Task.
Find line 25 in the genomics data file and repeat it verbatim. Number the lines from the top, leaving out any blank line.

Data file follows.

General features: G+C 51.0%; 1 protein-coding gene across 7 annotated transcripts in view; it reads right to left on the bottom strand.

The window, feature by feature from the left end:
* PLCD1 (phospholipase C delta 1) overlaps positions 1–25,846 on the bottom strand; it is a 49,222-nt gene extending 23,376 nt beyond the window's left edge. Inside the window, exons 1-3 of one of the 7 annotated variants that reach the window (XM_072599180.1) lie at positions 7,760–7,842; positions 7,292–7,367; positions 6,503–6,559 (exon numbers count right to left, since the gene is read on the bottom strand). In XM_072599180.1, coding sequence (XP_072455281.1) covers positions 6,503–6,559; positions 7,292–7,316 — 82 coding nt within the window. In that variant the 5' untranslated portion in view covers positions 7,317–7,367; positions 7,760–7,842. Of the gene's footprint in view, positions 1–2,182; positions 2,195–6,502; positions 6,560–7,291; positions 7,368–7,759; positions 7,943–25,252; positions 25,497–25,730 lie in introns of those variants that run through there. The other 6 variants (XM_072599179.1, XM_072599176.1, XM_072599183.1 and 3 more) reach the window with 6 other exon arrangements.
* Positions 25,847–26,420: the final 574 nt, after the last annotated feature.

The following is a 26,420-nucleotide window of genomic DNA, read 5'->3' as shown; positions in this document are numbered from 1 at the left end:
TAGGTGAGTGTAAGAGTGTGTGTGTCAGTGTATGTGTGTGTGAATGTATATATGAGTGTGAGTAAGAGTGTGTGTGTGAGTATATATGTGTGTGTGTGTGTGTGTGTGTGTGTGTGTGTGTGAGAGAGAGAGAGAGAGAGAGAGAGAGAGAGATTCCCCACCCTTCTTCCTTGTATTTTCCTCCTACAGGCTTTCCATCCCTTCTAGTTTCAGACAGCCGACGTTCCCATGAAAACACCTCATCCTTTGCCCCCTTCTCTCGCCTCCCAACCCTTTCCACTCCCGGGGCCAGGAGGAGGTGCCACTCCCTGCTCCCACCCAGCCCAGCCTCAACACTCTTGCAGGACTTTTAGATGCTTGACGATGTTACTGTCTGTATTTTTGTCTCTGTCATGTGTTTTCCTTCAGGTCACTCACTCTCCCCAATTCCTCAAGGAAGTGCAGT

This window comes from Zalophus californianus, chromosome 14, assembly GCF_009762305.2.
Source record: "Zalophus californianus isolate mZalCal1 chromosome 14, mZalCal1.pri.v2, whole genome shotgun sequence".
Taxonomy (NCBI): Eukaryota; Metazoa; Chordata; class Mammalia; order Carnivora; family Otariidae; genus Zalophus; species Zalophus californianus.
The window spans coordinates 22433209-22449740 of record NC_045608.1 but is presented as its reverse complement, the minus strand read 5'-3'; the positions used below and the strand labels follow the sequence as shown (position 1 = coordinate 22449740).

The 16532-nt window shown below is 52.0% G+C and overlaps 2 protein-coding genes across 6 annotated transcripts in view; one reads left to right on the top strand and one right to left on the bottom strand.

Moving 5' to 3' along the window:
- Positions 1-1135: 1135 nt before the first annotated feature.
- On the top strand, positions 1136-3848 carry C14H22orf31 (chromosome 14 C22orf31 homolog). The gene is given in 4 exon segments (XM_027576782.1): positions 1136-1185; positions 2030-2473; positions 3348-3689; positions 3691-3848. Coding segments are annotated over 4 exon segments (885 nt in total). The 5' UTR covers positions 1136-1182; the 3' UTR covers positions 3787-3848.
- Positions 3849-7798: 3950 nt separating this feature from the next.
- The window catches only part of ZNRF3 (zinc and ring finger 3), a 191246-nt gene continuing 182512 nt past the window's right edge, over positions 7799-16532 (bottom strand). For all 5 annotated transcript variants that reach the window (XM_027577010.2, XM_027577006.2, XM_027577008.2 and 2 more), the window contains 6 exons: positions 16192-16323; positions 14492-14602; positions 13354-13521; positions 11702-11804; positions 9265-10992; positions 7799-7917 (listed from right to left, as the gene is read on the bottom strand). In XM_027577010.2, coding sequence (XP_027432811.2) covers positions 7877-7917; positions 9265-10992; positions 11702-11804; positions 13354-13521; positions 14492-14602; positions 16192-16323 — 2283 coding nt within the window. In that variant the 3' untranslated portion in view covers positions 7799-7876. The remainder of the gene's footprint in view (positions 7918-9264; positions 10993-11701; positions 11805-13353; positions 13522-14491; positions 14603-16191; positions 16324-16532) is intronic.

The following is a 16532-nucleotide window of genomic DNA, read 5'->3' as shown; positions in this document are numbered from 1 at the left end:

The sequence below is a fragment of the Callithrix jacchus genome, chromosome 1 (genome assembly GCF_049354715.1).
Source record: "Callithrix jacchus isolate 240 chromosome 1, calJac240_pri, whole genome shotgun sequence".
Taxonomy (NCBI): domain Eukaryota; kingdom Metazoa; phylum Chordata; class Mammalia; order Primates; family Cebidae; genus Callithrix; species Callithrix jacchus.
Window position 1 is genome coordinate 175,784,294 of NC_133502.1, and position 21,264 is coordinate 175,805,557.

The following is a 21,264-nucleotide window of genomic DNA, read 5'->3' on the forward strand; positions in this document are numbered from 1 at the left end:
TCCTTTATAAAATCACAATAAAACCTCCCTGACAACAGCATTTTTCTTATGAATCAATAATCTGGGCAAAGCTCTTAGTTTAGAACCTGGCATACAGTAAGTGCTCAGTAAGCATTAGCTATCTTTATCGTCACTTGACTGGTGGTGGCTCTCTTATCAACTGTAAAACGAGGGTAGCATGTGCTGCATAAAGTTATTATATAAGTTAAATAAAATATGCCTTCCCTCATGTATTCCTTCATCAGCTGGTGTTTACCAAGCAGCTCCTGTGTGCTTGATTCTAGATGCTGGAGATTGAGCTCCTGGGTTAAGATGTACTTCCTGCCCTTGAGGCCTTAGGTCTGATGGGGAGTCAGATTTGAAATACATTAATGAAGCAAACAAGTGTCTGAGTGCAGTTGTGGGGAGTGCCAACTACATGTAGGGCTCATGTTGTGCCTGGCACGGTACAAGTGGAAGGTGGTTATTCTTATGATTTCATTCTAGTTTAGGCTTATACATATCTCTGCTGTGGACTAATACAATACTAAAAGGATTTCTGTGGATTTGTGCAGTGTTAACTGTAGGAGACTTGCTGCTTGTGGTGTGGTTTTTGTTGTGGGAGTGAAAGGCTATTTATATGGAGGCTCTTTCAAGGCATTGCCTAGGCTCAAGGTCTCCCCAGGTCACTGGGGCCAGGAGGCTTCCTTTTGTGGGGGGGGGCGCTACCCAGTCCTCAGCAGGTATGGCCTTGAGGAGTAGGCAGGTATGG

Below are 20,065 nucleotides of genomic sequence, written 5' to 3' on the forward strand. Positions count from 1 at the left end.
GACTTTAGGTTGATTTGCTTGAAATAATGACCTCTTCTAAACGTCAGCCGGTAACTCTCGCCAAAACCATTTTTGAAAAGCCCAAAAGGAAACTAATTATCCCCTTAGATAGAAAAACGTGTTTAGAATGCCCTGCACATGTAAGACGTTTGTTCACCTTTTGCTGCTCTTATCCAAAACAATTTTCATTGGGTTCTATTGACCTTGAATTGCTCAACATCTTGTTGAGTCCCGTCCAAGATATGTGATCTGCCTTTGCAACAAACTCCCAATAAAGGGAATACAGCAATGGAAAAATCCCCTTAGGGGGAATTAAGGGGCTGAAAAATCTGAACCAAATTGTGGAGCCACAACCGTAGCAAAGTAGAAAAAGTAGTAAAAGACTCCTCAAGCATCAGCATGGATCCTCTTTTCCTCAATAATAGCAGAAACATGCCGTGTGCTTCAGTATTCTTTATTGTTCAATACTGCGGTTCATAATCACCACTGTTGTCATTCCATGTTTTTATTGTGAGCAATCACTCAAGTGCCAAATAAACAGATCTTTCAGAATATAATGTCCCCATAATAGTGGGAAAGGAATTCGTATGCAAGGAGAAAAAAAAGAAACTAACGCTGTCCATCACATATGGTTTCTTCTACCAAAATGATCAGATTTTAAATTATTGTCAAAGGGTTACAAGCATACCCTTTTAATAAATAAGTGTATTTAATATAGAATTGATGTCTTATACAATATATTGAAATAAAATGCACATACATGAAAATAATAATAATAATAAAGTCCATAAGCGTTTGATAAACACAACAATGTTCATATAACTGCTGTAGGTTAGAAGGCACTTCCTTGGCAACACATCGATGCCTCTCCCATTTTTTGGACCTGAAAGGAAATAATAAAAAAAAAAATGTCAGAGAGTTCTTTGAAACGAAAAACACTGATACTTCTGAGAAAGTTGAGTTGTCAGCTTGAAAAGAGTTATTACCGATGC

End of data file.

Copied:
GACTTTAGGTTGATTTGCTTGAAATAATGACCTCTTCTAAACGTCAGCCGGTAACTCTCGCCAAAACCATTTTTGAAAAGCCCAAAAGGAAACTAATTATCCCCTTAGATAGAAAAACGTGTTTAGAATGCCCTGCACATGTAAGACGTTTGTTCACCTTTTGCTGCTCTTATCCAAAACAATTTTCATTGGGTTCTATTGACCTTGAATTGCTCAACATCTTGTTGAGTCCCGTCCAAGATATGTGATCTGCCTTTGCAACAAACTCCCAATAAAGGGAATACAGCAATGGAAAAATCCCCTTAGGGGGAATTAAGGGGCTGAAAAATCTGAACCAAATTGTGGAGCCACAACCGTAGCAAAGTAGAAAAAGTAGTAAAAGACTCCTCAAGCATCAGCATGGATCCTCTTTTCCTCAATAATAGCAGAAACATGCCGTGTGCTTCAGTATTCTTTATTGTTCAATACTGCGGTTCATAATCACCACTGTTGTCATTCCATGTTTTTATTGTGAGCAATCACTCAAGTGCCAAATAAACAGATCTTTCAGAATATAATGTCCCCATAATAGTGGGAAAGGAATTCGTATGCAAGGAGAAAAAAAAGAAACTAACGCTGTCCATCACATATGGTTTCTTCTACCAAAATGATCAGATTTTAAATTATTGTCAAAGGGTTACAAGCATACCCTTTTAATAAATAAGTGTATTTAATATAGAATTGATGTCTTATACAATATATTGAAATAAAATGCACATACATGAAAATAATAATAATAATAAAGTCCATAAGCGTTTGATAAACACAACAATGTTCATATAACTGCTGTAGGTTAGAAGGCACTTCCTTGGCAACACATCGATGCCTCTCCCATTTTTTGGACCTGAAAGGAAATAATAAAAAAAAAAATGTCAGAGAGTTCTTTGAAACGAAAAACACTGATACTTCTGAGAAAGTTGAGTTGTCAGCTTGAAAAGAGTTATTACCGATGC